Hello! I am sharing an abstract of a new paper published in The Synergy of Business Theory and Practice. Special thanks to Hans, Evangelos, Maria, and Dolores. Find a link to the complete paper attached below.
This contribution aims to cover a literature gap as to conceptualizing the nexus between sustainable corporate policy and globalization phenomena challenges exemplified by migration. The work is designed as a conceptualized chapter derived from a synthesis of discussed concepts and a case study of migration based on documentary analysis. Based on a review on mainstream literature on a still scattered and ambiguous body of knowledge in the research stream of corporate and/or business diplomacy, the work suggests a synthesis of the two concepts with international curative marketing for sustainable corporate policy. The contribution suggests a distinction between business and corporate diplomacy complemented by multidisciplinary concepts derived from the curative international marketing paradigm and a distinction between legitimacy and reputation-orientated corporate mindset.
Our Special Initiative: Immigration and Immigrant Integration Through Trade
Migration from less developed economies and its effect on corporate and individual international business performance
Michael R. Czinkota
Professors Czinkota of Georgetown University, Knight of Williamette University and Khan of the University of Kent have initiated theories on entry strategies into international markets. Czinkota co-developed the ‘stage theory of internationalization’ where firms typically enter markets abroad over two years. Knight co-developed the ‘born global’ theory, where improved communication enhances access to international markets right from firm foundation. Khan specializes in trade from emerging economies towards wealthy nations. We intend to marry our theories with analyses of immigrants and immigration to clarify immigrant contribution to international trade.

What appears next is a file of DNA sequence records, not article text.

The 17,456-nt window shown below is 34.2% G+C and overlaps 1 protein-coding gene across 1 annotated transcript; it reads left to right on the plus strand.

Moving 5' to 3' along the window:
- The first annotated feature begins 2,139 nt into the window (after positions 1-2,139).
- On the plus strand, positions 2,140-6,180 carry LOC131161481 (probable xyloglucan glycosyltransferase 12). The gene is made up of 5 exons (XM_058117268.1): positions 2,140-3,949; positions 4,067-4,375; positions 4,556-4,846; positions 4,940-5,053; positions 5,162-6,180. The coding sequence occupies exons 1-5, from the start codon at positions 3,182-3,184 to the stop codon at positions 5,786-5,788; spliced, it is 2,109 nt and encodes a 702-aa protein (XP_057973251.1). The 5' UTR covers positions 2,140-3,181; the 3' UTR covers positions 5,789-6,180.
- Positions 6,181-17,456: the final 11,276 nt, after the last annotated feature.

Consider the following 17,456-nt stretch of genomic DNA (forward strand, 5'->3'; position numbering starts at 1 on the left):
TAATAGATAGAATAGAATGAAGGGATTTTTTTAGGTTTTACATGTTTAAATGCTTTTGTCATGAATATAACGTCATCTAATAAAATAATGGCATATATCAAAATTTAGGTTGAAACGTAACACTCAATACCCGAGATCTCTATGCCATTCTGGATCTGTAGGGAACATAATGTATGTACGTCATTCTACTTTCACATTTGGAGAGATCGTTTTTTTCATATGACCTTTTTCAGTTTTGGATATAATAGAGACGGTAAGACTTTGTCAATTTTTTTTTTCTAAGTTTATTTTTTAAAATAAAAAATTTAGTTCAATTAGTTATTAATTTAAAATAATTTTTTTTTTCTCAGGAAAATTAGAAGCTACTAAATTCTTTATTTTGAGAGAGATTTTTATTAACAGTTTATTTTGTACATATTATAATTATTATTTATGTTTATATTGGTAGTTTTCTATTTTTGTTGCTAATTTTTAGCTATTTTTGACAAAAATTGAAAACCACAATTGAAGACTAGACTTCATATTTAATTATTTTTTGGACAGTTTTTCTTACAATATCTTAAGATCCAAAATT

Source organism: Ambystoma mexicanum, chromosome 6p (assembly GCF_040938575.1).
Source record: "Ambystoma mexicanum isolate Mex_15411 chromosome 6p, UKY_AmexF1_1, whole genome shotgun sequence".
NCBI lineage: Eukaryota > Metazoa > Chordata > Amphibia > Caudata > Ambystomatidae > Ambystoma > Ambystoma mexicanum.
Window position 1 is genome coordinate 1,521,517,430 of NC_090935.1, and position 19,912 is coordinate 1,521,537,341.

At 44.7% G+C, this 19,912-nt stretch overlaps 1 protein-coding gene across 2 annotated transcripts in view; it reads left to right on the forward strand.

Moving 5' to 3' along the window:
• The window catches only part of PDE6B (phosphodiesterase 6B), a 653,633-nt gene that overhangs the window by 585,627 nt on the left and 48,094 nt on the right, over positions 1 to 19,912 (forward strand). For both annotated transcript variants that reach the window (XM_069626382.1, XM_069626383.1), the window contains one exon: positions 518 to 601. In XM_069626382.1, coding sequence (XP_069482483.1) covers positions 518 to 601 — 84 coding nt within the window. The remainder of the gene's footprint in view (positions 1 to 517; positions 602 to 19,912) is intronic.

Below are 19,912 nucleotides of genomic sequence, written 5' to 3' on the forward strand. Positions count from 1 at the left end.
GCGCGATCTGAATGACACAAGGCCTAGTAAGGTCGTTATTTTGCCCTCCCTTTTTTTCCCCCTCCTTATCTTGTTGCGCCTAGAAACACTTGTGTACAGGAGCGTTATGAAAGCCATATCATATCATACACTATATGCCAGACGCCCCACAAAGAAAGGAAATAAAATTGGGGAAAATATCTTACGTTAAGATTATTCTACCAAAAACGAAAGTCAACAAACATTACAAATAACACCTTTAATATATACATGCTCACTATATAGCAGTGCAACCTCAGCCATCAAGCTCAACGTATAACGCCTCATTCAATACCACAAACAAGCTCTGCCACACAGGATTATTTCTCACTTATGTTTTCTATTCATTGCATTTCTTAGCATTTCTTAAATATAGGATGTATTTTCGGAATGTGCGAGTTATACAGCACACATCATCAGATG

Globalization has been associated with widespread migration of people moving from less developed to developed economies for political, economic, or social reasons. Business survival is a major factor that predicts the success of immigrant entrepreneurs and of immigrants generally, in the U.S. Recent statistics indicated that more than 12 percent of residents in the U.S. are immigrants. Remittances sent home by migrants are substantial, and often represent a significant proportion of home country gross national product. In general, migrants play important roles in their host countries. For example, migrants in the U.S. operate as entrepreneurs, investors in capital markets, tourists, volunteers, and advocates. They bring various assets, resources, international experience, social networks, a sense of patriotism and social cohesion, bridges to foreign investors, and entrepreneurial knowledge and experience. Many such migrants draw on resources from their home and host countries to economically adapt to the U.S., and launch new businesses by becoming entrepreneurs. These transnational entrepreneurs often launch businesses that involve trade and investment between the United States and the migrants’ home countries
For more detail please go to the URL listed below: